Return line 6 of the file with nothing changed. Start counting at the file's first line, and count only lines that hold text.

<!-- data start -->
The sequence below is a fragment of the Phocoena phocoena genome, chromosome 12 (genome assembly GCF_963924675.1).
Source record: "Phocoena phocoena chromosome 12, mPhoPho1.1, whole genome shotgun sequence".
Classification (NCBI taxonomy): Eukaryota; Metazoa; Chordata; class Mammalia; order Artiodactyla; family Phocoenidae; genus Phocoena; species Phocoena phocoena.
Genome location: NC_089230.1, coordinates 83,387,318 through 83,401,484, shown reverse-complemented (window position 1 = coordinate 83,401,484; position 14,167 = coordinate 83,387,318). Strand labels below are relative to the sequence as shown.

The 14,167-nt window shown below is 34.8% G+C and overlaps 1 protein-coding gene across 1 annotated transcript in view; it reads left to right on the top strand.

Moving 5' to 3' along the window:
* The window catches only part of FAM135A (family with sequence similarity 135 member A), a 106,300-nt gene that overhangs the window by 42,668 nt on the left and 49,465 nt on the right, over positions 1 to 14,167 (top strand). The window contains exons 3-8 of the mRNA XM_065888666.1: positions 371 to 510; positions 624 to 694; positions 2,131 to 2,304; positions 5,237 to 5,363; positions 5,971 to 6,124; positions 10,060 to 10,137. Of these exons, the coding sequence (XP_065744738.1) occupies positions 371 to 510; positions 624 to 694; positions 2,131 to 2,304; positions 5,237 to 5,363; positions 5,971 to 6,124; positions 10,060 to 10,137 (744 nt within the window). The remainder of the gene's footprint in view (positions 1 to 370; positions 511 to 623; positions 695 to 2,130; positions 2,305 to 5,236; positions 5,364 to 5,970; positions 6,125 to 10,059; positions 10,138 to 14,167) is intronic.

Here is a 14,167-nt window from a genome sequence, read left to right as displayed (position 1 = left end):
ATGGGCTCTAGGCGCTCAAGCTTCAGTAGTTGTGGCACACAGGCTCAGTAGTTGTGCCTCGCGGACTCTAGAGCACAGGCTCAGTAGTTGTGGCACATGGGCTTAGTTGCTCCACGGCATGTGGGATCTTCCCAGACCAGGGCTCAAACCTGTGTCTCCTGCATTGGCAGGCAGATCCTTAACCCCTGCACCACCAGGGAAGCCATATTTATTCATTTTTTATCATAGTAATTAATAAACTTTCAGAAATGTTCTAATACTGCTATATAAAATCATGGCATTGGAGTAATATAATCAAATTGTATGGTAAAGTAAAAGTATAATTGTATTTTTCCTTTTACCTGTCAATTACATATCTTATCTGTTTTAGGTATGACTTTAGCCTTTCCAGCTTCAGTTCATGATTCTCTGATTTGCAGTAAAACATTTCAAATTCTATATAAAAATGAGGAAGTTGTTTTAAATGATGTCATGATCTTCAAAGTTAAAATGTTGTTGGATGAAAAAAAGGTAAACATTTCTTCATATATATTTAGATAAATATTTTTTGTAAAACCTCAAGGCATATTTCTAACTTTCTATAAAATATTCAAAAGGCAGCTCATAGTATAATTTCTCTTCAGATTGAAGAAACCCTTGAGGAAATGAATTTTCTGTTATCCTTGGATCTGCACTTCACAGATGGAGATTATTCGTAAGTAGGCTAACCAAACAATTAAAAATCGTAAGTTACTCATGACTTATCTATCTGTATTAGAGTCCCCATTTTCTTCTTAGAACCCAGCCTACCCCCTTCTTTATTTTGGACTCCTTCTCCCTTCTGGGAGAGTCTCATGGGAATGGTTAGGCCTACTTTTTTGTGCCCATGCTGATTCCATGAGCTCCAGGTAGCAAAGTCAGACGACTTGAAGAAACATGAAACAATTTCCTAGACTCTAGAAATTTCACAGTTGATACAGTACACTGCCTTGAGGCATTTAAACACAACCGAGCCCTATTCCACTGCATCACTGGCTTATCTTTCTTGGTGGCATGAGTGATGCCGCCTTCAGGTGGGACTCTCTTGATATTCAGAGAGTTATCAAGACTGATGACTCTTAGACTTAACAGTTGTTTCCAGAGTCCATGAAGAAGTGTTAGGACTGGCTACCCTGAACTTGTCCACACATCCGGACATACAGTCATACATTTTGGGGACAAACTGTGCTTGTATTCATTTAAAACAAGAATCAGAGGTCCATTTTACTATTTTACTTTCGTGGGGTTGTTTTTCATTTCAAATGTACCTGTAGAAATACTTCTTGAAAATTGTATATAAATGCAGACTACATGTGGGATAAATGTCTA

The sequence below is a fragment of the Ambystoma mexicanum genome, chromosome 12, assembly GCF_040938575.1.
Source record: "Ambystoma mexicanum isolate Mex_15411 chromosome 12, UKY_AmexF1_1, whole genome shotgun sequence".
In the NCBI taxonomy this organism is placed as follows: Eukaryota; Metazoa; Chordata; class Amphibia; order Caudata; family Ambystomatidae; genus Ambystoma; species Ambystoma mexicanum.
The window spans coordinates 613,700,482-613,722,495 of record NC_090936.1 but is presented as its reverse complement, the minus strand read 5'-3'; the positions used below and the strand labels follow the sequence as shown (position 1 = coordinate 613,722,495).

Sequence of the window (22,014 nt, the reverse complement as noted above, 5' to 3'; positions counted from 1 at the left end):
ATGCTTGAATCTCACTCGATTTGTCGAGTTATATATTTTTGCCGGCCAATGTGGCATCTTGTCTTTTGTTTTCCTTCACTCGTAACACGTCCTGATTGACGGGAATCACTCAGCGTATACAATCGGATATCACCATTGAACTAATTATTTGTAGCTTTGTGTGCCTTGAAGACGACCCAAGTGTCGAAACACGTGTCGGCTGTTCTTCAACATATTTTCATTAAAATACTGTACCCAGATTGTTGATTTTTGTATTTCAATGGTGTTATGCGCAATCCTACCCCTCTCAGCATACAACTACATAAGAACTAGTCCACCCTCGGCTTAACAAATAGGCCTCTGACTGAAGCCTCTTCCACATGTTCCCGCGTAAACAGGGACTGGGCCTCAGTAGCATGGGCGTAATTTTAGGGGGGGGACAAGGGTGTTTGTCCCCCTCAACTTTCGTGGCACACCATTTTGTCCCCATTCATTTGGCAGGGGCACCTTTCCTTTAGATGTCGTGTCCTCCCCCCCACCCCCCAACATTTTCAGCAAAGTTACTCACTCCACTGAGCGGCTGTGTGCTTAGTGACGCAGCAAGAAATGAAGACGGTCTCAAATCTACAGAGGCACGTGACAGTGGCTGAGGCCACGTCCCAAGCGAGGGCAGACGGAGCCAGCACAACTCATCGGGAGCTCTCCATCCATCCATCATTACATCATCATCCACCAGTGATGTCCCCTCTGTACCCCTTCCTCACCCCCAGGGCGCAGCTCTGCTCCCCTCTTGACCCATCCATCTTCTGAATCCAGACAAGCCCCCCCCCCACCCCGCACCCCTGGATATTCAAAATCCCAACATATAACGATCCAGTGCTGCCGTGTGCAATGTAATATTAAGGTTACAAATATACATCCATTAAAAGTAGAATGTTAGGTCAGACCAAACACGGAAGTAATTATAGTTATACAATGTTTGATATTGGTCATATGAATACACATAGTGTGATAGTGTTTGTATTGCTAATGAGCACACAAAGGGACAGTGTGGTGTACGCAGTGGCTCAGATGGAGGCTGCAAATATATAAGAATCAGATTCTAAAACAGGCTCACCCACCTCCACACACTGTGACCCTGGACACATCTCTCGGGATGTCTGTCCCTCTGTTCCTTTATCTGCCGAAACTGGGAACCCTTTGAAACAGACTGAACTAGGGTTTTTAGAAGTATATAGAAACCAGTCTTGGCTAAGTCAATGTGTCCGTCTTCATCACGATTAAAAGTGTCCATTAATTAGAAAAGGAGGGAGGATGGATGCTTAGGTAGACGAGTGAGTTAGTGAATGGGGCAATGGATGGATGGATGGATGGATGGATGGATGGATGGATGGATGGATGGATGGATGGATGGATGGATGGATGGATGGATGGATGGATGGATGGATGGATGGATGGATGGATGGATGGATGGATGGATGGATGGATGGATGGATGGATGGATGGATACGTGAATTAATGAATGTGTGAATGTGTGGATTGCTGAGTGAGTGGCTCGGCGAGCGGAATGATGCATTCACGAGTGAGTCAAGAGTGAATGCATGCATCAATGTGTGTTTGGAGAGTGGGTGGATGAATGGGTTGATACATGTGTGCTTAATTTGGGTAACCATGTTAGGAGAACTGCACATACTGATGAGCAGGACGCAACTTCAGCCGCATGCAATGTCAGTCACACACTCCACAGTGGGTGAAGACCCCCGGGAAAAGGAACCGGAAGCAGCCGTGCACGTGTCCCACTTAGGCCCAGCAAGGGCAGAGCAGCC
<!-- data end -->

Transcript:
Moving 5' to 3' along the window: